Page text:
Cherie Reed, a cafeteria staff member at Chardon High School, comforted students and may have saved lives thanks to her quick thinking and action as shooter T.J. Lane fired gunshots, killing three students and wounding two others in the school’s cafeteria on Feb. 27 in Chardon, Ohio.
Reed and student Travis Carter, a 16-year-old junior, told their story in a front-page story in Friday’s Plain Dealer newspaper. The two told reporters that Reed ushered more than 30 students behind a kitchen door and locked it where they stayed until police arrived.
Watch their account of what transpired that morning:
The heroic actions of Cherie Reed illustrates the importance of school leaders providing safety training for food service and other support staff.
School support staff from food services, transportation, custodial and school offices are in critical front-line positions serving our children, teachers and administrators. Yet they often do not receive specialized training on best practices in school emergency preparedness, school security and related safety topics.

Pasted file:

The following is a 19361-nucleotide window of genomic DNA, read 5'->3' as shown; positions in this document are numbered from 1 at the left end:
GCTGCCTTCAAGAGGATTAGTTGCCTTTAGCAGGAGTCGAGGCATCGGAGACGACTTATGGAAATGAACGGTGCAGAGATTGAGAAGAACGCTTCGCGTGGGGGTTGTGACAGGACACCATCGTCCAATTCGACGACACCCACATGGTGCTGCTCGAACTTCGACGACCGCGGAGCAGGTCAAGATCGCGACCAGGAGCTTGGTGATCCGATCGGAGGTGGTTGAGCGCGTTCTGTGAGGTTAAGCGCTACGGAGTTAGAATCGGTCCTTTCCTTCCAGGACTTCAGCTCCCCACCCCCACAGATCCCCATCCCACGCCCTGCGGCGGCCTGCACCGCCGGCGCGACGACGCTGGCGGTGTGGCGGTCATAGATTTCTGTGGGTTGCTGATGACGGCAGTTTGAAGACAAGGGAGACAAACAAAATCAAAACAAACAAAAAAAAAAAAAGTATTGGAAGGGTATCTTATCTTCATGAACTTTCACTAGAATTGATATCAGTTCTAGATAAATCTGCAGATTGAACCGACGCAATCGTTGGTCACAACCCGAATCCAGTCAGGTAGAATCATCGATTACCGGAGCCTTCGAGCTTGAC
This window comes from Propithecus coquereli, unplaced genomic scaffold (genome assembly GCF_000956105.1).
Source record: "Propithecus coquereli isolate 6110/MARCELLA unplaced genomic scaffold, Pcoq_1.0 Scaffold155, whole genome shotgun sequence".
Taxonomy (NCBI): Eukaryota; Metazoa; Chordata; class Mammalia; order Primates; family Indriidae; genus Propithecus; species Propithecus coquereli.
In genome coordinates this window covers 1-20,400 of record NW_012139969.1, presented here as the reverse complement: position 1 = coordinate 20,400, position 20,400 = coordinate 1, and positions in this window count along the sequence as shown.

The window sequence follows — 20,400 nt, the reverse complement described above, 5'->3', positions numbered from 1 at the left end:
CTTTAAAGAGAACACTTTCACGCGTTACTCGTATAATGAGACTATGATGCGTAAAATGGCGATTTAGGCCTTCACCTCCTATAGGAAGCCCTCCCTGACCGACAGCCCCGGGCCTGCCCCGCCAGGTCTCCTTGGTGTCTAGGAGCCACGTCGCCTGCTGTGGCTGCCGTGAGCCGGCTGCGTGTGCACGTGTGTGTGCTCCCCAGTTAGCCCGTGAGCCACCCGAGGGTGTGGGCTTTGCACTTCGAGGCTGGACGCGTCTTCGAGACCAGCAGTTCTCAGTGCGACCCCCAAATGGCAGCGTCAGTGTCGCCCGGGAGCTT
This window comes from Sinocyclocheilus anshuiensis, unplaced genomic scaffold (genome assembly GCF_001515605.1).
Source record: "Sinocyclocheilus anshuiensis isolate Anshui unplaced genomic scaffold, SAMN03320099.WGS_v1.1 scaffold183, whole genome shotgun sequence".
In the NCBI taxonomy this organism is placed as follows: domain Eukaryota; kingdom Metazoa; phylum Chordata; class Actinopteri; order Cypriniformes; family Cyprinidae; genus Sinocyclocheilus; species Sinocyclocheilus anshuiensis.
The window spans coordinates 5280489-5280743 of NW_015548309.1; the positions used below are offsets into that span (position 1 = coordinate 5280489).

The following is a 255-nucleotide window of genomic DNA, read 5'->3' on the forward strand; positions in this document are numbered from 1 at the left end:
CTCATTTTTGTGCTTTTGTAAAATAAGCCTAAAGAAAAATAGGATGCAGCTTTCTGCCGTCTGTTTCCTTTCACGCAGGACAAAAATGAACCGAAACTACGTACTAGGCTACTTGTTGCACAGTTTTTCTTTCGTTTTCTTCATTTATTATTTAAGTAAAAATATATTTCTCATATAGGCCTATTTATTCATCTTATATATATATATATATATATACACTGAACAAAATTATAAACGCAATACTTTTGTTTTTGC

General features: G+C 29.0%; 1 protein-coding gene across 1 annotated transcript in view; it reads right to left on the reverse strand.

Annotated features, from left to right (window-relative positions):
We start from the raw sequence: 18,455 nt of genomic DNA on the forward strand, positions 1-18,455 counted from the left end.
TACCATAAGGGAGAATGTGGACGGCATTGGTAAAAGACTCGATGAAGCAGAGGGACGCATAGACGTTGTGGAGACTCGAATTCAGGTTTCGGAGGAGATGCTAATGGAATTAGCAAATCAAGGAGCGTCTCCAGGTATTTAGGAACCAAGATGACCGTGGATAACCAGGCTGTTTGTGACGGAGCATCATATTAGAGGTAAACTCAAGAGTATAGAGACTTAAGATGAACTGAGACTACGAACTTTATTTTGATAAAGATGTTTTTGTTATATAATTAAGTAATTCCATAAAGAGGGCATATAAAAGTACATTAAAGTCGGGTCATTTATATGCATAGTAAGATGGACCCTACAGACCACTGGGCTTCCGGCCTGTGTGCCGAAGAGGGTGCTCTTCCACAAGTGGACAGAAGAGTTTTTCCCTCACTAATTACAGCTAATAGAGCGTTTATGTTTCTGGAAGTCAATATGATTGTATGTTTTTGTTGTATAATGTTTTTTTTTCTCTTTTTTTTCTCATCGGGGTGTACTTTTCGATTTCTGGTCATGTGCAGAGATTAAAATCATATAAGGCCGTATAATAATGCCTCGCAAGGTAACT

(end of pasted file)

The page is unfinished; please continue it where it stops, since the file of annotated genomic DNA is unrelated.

For a number of years now we have offered specialized emergency preparedness workshops tailored to the unique roles of these particular school employee groups. But we still see these support staff under-trained and underrepresented on school crisis teams.
Don’t caring professionals like Cherie Reed deserve better training and support for protecting students and themselves?
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